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Wilderness "Hot Spots" See Increasing Crowds

Marci Krivonen

The Forest Service is beginning the discussion about how to deal with increasing problems with crowds in the Maroon Bells Snowmass Wilderness. This summer saw huge numbers of visitors at popular spots like Crater Lake and the Four Pass Loop. As Aspen Public Radio’s Marci Krivonen reports, forest service officials are working to educate the public before exploring solutions.

Rangers in the Aspen Sopris Ranger District released a youtube video in October detailing the problems they saw this summer.

Video: "The Maroon Bells Snowmass Wilderness is experiencing a degradation of character. Elevated amounts of visitation are causing wilderness crowding."

Photos in the video show rangers repairing illegal campfire sites and removing trash. This summer they pulled 640 pounds of garbage out of the wilderness area and buried 168 piles of human feces.

Credit Marci Krivonen

The number of people visiting popular areas is climbing. Crater Lake saw a 26 percent increase in visitation from the year before. Rangers counted 54,000 people on the trail over four summer months. That’s an average of 362 visitors per day. Andrew Larson is the Lead Wilderness Ranger on the Aspen/Sopris Ranger District.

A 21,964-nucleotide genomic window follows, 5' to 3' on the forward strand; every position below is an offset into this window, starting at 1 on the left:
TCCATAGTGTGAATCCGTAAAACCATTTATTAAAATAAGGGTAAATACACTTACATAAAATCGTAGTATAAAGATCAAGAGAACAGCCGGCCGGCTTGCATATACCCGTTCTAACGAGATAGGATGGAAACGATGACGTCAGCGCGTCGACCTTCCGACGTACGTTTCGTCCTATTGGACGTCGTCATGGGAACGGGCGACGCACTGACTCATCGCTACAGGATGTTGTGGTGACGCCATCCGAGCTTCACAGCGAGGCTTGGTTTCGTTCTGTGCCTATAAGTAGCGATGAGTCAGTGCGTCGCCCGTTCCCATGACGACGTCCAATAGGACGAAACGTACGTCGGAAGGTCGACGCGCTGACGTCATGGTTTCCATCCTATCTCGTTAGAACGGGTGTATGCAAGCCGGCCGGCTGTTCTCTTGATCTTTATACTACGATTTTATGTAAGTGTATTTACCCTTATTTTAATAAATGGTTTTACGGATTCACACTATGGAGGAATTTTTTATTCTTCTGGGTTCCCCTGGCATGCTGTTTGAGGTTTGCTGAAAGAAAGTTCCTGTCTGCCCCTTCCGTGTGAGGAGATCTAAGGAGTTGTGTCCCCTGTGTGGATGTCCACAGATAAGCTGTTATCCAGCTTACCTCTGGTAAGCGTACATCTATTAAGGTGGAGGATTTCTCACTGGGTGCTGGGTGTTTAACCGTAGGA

"The use is increasing in a few key places. Some places are getting more and more popular and drawing bigger crowds, while other places are kind of being forgotten about."

Other popular spots include the Aspen to Crested Butte hike, the Four Pass Loop, Snowmass Lake, Capitol Lake and Conundrum Hot Springs.

I caught up to Ranger Intern Noah Teller and his colleagues at the Conundrum Hot Springs trailhead this summer. A storage container was full of garbage.

Credit Marci Krivonen
A group of rangers does repair and clean up work at the trailhead for Conundrum Hot Springs.

"Not only is this a hassle to pack out, but it’s dangerous. If we leave food soiled trash in here in a non-secure canister, bears can become accustomed to hanging out at the trailhead and other wildlife can eat the plastic and get hurt by it. It’s no good."

The rangers think people are flocking to these places partly because of publicity. Whatever the reason, the numbers are growing and Forest Service officials are looking for solutions.

Lead Ranger Andrew Larson says the document that guides management in the Maroon Bells/Snowmass Wilderness is nearly 30 years old and needs an update.

"The last management plan did not anticipate the increased visitation that we’re getting right now. So, we need to update our look at how we’re meeting the intent of the Wilderness Act, which is to keep wilderness wild. I feel like we’re failing in a few ways, in a few places right now."

The problem is the Forest Service operates on a tight budget with a thin staff and, a reworked plan with public input and environmental review would take lots of staff time. So for now, the Forest Service is working on educating people through things like online videos.

"We want to show the public the issues we’re dealing with. And once the public’s aware of the challenges and issues we’re facing, we want to see how the public would feel about some management changes," Larson says.

Larson thinks the conversation about updating the plan will start this winter.

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